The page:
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Which Countries Speak Arabic?

Because so many different varieties and dialects of Arabic have developed over time, it’s often a hotly debated topic whether Arabic is, in fact, one or many languages. Arabic is often referred to as a pluricentric language where many different forms of the language exist across the region. Egyptian, Levantine, Sudanese, Mesopotamian, Peninsular, and Maghrebi are the most widely spoken versions or dialects of Arabic. Despite differences in spoken or “colloquial” Arabic, Modern Standard Arabic is the official written and spoken language of the following countries:

  • Algeria
  • Bahrain
  • Comoros
  • Chad
  • Djibouti
  • Egypt
  • Eritrea
  • Iraq
  • Israel
  • Jordan
  • Kuwait
  • Lebanon
  • Libya
  • Mauritania
  • Morocco
  • Oman
  • Palestine
  • Qatar
  • Western Sahara
  • Saudi Arabia
  • Somalia
  • Sudan
  • Syria
  • Tunisia
  • United Arab Emirates
  • Yemen

Due to Arabic’s wide use across the Middle East, learning to speak the language can be extremely helpful for those who work in government, business, or those who want to travel with comfort and confidence. However, with so many different dialects and varieties of spoken Arabic, it can be difficult to know where to start.

Rosetta Stone focuses on teaching Modern Standard Arabic, used as the official written and spoken language in over 25 countries. Also, because pronunciation can be one of the trickier aspects of learning Arabic for beginners, a patented speech recognition engine called TruAccent is incorporated into every Arabic lesson. It compares your voice to that of native speakers, providing feedback and helping you improve your ability to speak and understand Arabic.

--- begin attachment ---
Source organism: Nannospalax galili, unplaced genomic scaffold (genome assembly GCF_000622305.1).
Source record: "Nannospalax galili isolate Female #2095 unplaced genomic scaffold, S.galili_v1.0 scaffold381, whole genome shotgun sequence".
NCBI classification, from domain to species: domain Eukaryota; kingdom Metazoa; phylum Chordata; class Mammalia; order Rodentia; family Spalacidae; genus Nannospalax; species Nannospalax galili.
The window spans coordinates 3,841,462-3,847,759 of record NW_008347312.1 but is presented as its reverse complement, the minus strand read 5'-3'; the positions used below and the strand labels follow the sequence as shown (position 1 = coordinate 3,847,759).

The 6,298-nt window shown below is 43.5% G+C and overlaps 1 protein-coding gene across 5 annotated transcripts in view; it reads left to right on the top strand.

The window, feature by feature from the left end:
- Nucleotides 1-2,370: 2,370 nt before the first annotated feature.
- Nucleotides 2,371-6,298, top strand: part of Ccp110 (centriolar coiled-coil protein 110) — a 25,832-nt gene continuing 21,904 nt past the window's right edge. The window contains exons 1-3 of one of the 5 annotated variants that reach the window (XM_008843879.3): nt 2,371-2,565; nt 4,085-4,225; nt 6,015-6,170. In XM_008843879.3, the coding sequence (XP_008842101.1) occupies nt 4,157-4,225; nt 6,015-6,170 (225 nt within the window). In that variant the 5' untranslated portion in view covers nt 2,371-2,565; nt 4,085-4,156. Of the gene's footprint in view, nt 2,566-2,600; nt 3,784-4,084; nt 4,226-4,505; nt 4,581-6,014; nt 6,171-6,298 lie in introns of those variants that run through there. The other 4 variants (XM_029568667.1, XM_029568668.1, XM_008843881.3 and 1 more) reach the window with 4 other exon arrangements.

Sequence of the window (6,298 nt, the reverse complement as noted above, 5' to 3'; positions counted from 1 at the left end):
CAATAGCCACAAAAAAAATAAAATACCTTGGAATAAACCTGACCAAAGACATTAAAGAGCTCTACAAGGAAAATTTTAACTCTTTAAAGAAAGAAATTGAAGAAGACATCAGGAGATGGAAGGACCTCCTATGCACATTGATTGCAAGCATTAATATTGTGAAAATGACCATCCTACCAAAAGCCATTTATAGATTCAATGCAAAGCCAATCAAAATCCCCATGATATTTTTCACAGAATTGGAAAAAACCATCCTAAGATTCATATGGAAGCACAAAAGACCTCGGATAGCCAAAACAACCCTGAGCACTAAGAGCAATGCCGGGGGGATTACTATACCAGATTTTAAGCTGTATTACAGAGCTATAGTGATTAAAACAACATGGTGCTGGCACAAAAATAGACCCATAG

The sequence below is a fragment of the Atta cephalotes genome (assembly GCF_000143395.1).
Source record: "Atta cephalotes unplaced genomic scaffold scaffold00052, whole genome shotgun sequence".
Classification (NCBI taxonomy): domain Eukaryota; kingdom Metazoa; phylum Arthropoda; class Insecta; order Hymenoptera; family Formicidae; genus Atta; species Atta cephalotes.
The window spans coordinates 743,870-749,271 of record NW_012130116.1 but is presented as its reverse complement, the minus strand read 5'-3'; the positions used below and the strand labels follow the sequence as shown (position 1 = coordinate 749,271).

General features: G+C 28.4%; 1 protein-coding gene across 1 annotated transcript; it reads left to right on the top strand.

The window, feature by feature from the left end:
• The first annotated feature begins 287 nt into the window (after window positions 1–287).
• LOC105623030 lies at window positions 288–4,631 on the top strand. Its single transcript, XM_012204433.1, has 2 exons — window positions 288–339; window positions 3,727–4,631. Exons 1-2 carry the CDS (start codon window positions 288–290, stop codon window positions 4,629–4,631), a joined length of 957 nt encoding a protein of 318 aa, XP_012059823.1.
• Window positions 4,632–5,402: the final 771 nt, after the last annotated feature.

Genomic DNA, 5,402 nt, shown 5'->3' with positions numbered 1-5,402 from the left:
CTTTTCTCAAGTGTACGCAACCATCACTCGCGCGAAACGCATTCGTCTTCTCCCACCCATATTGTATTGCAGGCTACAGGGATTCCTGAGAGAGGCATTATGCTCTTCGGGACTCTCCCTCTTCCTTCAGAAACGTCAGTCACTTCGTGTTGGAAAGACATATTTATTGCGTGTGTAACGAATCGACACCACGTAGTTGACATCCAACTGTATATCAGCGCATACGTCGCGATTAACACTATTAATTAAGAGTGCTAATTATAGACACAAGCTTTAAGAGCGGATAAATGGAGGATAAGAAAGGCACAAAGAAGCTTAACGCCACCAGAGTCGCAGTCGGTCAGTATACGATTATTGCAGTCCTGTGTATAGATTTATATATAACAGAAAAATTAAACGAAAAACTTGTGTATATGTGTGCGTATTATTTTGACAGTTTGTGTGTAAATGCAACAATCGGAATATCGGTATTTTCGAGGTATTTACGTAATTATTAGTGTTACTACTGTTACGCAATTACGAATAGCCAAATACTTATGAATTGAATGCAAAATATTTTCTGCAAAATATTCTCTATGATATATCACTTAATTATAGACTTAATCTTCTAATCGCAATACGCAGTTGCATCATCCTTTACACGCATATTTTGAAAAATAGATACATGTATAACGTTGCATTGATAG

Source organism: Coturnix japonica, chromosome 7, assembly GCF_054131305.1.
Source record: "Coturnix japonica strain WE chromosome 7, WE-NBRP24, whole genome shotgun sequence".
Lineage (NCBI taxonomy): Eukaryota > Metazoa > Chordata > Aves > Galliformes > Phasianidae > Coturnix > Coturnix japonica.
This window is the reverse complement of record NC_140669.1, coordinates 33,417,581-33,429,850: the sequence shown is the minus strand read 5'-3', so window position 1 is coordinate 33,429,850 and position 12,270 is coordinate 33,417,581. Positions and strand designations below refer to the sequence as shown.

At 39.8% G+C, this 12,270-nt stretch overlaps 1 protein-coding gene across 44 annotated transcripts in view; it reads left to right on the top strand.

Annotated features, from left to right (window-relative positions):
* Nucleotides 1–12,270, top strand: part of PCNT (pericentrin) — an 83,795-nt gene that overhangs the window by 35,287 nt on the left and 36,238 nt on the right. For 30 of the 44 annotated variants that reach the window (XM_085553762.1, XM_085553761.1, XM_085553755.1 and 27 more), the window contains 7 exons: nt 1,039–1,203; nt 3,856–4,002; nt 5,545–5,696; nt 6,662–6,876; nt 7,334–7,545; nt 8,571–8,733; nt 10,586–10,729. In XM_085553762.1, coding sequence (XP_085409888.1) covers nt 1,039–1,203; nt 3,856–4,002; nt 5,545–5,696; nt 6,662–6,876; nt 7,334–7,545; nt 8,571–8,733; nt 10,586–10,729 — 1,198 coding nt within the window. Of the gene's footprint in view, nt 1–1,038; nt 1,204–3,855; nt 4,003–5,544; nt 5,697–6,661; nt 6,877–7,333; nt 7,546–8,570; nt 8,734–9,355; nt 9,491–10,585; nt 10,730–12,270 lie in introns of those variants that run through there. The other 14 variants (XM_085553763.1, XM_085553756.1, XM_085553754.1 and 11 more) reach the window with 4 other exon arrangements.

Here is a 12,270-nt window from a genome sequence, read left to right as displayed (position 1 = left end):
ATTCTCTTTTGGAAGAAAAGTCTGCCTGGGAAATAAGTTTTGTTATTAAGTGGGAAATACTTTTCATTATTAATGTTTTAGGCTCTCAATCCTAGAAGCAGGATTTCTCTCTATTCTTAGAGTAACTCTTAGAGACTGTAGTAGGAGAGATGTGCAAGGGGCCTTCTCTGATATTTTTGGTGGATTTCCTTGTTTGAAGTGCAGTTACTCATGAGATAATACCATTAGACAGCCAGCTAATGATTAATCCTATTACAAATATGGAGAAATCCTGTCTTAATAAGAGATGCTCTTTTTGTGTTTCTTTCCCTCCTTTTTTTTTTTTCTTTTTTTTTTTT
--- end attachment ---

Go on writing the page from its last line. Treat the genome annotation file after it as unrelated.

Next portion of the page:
Learn how to say "Excuse me, where could I find the best shawarma?" from a native Arabic speaker.

Tourist asking for recommendation

Arabic's Influence Around the World

As the official language of the Arab world and a vast swathe of the Middle East, both Modern Standard and Classical Arabic have an unprecedented role in shaping culture and influencing politics and religion. And, while Modern Standard Arabic was only developed somewhat recently, Classical Arabic has influenced other languages and cultures for centuries. Let’s take a look at the ways in which Arabic has shaped art, literature, music, religion, and politics across the region and the world.

1. Arabic in literature

Arabic literature emerged in the 5th century with the Qu’ran, which is widely considered the most popular and influential work using classic Arabic script. A significant portion of historic Arabic literature takes the form of poetry, mimicking the rhythm of the sacred text of the Qu’ran. It’s said that works like Don Quixote have a rhythmic cadence that is derived directly from the Qu’ran. One of the most famous works of Arabic literature, Arabian Nights, also highlights the rich history of Arabic folklore that has captured the world’s imagination. Arabic writers also pioneered philosophy and science fiction literature and are known for producing some of the earliest novels in those genres.

2. Arabic’s role in religion